Rehabilitative strategies in old people with CKD and ESRD

Rehabilitative strategies in old people with CKD and ESRD
Rehabilitative strategies in old people with CKD and ESRD

The association between ESRD and functional impairment is well established [13]. Cross-sectional reports have found that individuals with ESRD have lower physical functioning than the general population. Furthermore, ESRD subjects receiving maintenance haemodialysis (HD) have a considerably lower exercise tolerance, functional capacity, endurance and strength, and more muscle wasting and fatigue than healthy subjects or patients with less severe CKD who do not yet need renal replacement therapy [33]. Similar rehabilitative strategies delivered in CKD persons can be applied to dialysis subjects, particularly the exercise training. Individual recommendations by stage and/or treatment modality of kidney disease do not presently exist, however, the following suggestions may guide exercise prescription for the CKD/ESRD patient. Patients with peak VO2 values (<17.5mlkg-1 min-1) may obtain the largest survival benefit from exercise training [34]. Before starting exercise therapy, patients should be evaluated to define their suitability for exercise and to tailor individualized exercise prescriptions by exercise tolerance and functional capacity tests. Same recommendations and contraindications for older adults (65 years and above) of the American College of Sports Medicine and the American Heart Association [35], can be applied to patients with HD [36]. Benefits associated with exercise training are improved peak VO2, cardiac function, quality of life, and sympatho-adrenal activity [37]. Significant improvements in lean body mass, quadriceps muscle area, knee extension, hip abduction and flexion strength have been also reported [37]. Exercise training may be delivered in non-dialysis time, either as outpatients or at home, and also during dialysis, termed inter-dialytic exercise. Sophisticated machine such as leg press and free weights have been used to improve strength and to preserve physical function. On the other hand, simple and cheap elastic bands that can be used for resistance exercises during dialysis sessions may be an attractive alternative [38]. Doubts remain about the proper physical programs to obtain benefit, but no differences has been found between intra-dialytic versus home-based aerobic exercise training on physical function and vascular parameters in HD patients [39]. It should be emphasized that the most frail and incapacitated patients are probably those most in need of physical rehabilitation as a part of their clinical care. Although dialysis initiation is associated with a functional decline that is independent of age, gender, and prior functional status, this finding is more dramatic in old people. Sterky et al. observed that dialysis elderly subjects had 50% less functional capacity than gender- and age-matched healthy subjects [40]. Only 13% of subjects after one year of HD maintain stable functionality [13]. The accelerate functional decline that occurs in dialysis old people promote mobility impairment, falls, fractures and functional limitations predisposing HD subjects to increased health utilization and long-term institutionalization. According to data from the US Data System, 25% of patients starting dialysis are over the age of 75 years and older patients represent the fastest growing group on dialysis [41,42]. Elderly subjects with HD share many of same co-morbidities including diabetes, coronary artery disease, heath congestive failure, multilevel arthritis, pain, neuropathy, affective disorders and cognitive impairments that produce severe functional limitation and decrement of quality of life. A step-by step approach selecting the outcome to improve [43] and more recently, a patient centered intervention rather than disease treatment has been proposed [22]. In elderly subjects with advanced CKD, providers have to be prepared to adopt an integrative, individualized oriented-patient approach. Comprehensive multi-dimensional strategy and goal-oriented intervention should be provided in ESRD older subjects presenting multiform disability and requiring hospitalization. In this way, specialized geriatric rehabilitation units with on-site dialysis have been proposed in which integrated multidisciplinary care by experts in rehabilitation, geriatric medicine, and nephrology and reciprocal continued medical education among staff can help older dialysis patients with new-onset functional decline return to their home [44,45]. Discussion regarding goals of care and advance care planning ought to be common place for such patients. Patients and caregivers should be discouraged from setting unrealistic “rehabilitation goals,” such as attaining a level of independence that the patient has not had for several years or reversing a permanent impairment [46]. On average, the life expectancy of HD subjects aged more than 75 years is estimated to be 2.6 to 3.2 years from the dialysis initiation [47]. Since, these patients have increased risk of early death, it is need to be determined whether patients and their families prefer more effort be directed at achieving quantity of life versus quality of life [48].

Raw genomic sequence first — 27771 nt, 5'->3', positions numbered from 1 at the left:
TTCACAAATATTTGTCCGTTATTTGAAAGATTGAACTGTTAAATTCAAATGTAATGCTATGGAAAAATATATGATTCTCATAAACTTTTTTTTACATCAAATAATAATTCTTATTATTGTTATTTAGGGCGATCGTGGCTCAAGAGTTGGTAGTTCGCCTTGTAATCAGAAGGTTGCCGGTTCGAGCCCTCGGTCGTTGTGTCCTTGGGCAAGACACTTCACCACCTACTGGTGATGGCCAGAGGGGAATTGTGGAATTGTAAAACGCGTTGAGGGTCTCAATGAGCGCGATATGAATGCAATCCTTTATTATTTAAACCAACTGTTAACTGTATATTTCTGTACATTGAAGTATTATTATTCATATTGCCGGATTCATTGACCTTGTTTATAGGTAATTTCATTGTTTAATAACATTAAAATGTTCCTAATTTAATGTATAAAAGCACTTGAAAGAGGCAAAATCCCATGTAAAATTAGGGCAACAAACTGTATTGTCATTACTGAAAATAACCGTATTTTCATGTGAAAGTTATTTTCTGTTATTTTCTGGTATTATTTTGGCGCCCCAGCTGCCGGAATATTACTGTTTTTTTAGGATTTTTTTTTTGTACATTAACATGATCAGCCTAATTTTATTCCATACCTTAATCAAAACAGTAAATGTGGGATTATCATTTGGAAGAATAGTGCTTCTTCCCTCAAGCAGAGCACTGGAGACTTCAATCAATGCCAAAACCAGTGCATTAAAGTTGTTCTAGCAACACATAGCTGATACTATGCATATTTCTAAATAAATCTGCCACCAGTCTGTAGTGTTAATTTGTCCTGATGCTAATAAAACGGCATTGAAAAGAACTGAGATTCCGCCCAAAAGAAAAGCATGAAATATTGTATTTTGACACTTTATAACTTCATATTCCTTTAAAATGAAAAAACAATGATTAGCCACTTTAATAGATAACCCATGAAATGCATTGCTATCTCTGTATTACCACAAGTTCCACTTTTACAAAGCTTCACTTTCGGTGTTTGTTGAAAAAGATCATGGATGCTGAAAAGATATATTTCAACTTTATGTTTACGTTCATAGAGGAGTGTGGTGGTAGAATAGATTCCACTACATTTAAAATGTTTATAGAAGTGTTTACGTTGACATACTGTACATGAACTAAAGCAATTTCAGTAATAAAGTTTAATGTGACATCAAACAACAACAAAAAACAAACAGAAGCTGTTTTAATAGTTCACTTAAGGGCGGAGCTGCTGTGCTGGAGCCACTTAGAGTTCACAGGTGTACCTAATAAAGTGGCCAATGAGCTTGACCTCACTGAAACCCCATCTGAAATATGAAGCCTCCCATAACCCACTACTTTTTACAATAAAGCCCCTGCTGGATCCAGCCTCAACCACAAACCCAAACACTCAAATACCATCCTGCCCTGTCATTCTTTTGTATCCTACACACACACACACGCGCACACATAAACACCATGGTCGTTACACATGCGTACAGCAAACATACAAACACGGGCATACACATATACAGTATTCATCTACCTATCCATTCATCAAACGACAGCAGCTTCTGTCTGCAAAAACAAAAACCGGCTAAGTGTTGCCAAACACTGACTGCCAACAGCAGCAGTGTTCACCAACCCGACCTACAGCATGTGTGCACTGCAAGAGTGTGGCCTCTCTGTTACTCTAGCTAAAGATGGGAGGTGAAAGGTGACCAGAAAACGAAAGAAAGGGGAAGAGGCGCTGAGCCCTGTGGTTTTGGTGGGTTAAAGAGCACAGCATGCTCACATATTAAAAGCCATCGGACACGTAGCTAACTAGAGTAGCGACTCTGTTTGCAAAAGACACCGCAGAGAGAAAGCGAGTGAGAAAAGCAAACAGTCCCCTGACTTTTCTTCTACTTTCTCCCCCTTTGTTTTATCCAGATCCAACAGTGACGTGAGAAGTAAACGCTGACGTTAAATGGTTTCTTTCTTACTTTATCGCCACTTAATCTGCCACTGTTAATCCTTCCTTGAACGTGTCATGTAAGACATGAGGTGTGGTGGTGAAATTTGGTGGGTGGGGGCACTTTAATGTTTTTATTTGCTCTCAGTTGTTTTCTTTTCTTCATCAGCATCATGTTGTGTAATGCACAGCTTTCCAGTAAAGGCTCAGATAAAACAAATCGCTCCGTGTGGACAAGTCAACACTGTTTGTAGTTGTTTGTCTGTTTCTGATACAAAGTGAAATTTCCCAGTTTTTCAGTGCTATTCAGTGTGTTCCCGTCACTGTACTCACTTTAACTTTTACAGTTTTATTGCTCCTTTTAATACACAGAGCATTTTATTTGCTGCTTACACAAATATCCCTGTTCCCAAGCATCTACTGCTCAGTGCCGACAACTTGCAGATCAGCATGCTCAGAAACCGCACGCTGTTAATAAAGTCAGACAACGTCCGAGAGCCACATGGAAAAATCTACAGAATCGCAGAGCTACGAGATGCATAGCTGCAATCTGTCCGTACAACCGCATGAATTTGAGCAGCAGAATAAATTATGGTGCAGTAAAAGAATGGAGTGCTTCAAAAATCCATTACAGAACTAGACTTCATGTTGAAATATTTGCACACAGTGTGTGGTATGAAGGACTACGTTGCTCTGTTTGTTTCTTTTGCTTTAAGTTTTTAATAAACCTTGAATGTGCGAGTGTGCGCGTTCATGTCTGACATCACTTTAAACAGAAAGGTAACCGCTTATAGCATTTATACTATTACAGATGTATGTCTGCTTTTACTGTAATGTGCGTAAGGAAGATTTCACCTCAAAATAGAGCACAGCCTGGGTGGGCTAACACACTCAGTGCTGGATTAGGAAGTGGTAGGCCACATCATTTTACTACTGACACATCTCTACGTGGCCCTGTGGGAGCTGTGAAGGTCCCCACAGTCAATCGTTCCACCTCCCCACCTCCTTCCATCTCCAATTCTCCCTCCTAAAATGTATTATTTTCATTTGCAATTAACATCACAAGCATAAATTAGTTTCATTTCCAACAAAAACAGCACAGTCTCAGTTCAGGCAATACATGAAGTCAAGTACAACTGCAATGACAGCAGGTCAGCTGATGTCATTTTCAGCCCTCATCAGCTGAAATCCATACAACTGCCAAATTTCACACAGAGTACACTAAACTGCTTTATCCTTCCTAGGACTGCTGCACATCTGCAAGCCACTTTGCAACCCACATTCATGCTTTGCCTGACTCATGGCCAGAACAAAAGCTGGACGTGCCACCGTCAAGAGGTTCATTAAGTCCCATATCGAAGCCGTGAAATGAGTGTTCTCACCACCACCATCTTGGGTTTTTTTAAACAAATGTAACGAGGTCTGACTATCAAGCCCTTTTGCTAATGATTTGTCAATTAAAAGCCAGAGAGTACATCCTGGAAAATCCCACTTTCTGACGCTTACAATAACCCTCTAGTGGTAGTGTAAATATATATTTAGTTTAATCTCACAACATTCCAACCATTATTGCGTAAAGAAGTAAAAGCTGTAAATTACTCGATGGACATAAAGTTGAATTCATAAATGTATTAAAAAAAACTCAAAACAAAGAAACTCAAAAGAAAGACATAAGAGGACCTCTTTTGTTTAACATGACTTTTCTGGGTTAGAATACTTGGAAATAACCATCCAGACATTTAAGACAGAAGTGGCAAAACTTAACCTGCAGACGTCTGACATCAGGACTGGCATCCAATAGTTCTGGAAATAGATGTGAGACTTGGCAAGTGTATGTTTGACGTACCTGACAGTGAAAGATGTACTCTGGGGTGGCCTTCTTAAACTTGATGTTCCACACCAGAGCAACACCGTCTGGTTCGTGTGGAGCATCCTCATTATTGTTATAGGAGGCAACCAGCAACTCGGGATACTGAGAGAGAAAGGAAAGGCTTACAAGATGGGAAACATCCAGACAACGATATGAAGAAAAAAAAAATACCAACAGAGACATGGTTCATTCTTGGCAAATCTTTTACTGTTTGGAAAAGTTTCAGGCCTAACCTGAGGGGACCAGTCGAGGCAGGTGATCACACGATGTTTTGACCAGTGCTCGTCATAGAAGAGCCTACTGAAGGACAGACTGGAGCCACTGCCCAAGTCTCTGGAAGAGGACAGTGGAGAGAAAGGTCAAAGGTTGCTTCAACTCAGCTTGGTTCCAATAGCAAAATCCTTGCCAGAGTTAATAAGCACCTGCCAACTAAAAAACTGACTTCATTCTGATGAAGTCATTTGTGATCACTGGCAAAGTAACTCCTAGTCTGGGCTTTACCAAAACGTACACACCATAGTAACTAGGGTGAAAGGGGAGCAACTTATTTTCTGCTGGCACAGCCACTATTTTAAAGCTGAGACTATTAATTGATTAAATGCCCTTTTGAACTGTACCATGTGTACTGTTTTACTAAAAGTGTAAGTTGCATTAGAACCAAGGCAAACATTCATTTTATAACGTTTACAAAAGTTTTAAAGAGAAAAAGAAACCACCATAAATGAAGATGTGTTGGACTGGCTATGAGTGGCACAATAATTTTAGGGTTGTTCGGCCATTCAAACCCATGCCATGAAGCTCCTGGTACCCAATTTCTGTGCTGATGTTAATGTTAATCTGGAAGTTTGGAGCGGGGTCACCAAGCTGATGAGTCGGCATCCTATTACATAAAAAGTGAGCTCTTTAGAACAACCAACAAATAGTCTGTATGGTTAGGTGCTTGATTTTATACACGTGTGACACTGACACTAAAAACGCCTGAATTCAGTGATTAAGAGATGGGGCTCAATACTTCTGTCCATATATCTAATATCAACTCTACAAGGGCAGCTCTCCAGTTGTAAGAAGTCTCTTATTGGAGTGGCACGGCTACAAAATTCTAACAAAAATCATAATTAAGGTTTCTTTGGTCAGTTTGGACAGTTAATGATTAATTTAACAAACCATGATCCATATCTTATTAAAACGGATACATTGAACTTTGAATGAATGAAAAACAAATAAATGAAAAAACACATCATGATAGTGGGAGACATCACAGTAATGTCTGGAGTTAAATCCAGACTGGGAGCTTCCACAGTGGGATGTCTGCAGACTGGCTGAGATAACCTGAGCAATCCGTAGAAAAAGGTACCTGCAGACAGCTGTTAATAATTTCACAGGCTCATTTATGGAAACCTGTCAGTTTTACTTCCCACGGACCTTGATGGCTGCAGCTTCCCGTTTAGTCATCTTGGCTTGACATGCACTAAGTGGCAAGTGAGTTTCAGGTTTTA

The number of patients with CKD worldwide is rising markedly becoming a priority public health problem. Rehabilitation is effective and efficient in reducing the burden of disability and enhancing activities and participation for disabled people. Exercise training or comprehensive multi-dimensional strategy and goal-oriented intervention should be provided in CKD and ESRD subjects according to clinical condition and functional impairments. Since severe CKD/ESRD disabled subjects present complex dysfunction, goals and expected outcomes of treatment should be discussed with the patient and caregiver. Structured prevention programs based on reducing the risk factors for CKD and rehabilitative strategies could reduce disability occurrence and related social cost.

The author of this article confirm that there are no conflicts to state.